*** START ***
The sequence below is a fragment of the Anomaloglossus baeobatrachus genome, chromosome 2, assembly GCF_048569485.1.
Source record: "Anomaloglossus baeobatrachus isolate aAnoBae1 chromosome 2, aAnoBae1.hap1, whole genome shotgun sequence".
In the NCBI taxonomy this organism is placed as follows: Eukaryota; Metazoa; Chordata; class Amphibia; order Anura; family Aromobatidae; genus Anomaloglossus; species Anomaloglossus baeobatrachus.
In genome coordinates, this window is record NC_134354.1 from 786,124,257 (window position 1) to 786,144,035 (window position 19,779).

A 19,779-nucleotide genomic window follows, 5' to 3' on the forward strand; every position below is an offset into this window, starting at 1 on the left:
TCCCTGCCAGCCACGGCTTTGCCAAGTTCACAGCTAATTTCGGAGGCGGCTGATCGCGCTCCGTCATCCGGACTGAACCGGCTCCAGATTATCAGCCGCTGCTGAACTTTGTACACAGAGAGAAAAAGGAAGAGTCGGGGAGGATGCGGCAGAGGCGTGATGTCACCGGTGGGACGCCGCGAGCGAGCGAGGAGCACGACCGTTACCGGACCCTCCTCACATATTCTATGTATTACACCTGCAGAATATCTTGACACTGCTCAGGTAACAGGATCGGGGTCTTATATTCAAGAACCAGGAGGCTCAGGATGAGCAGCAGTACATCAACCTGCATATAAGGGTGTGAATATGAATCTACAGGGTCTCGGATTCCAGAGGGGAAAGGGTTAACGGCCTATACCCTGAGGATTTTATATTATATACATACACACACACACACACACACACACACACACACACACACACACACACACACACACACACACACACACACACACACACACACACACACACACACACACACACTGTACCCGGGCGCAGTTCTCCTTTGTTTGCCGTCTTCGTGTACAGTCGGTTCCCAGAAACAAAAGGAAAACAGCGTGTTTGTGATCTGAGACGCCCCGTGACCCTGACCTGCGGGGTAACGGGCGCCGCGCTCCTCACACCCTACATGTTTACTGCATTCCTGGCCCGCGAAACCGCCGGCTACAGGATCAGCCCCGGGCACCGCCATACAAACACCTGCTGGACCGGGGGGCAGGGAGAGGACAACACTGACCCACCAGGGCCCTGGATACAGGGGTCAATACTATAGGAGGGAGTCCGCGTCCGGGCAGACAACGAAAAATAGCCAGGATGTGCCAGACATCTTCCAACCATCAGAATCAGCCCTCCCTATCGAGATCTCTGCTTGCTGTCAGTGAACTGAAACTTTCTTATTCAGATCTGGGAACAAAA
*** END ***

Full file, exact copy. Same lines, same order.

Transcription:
The sequence below is a fragment of the Anomaloglossus baeobatrachus genome, chromosome 2, assembly GCF_048569485.1.
Source record: "Anomaloglossus baeobatrachus isolate aAnoBae1 chromosome 2, aAnoBae1.hap1, whole genome shotgun sequence".
In the NCBI taxonomy this organism is placed as follows: Eukaryota; Metazoa; Chordata; class Amphibia; order Anura; family Aromobatidae; genus Anomaloglossus; species Anomaloglossus baeobatrachus.
In genome coordinates, this window is record NC_134354.1 from 786,124,257 (window position 1) to 786,144,035 (window position 19,779).

A 19,779-nucleotide genomic window follows, 5' to 3' on the forward strand; every position below is an offset into this window, starting at 1 on the left:
TCCCTGCCAGCCACGGCTTTGCCAAGTTCACAGCTAATTTCGGAGGCGGCTGATCGCGCTCCGTCATCCGGACTGAACCGGCTCCAGATTATCAGCCGCTGCTGAACTTTGTACACAGAGAGAAAAAGGAAGAGTCGGGGAGGATGCGGCAGAGGCGTGATGTCACCGGTGGGACGCCGCGAGCGAGCGAGGAGCACGACCGTTACCGGACCCTCCTCACATATTCTATGTATTACACCTGCAGAATATCTTGACACTGCTCAGGTAACAGGATCGGGGTCTTATATTCAAGAACCAGGAGGCTCAGGATGAGCAGCAGTACATCAACCTGCATATAAGGGTGTGAATATGAATCTACAGGGTCTCGGATTCCAGAGGGGAAAGGGTTAACGGCCTATACCCTGAGGATTTTATATTATATACATACACACACACACACACACACACACACACACACACACACACACACACACACACACACACACACACACACACACACACACACACACACACACACACACACACTGTACCCGGGCGCAGTTCTCCTTTGTTTGCCGTCTTCGTGTACAGTCGGTTCCCAGAAACAAAAGGAAAACAGCGTGTTTGTGATCTGAGACGCCCCGTGACCCTGACCTGCGGGGTAACGGGCGCCGCGCTCCTCACACCCTACATGTTTACTGCATTCCTGGCCCGCGAAACCGCCGGCTACAGGATCAGCCCCGGGCACCGCCATACAAACACCTGCTGGACCGGGGGGCAGGGAGAGGACAACACTGACCCACCAGGGCCCTGGATACAGGGGTCAATACTATAGGAGGGAGTCCGCGTCCGGGCAGACAACGAAAAATAGCCAGGATGTGCCAGACATCTTCCAACCATCAGAATCAGCCCTCCCTATCGAGATCTCTGCTTGCTGTCAGTGAACTGAAACTTTCTTATTCAGATCTGGGAACAAAA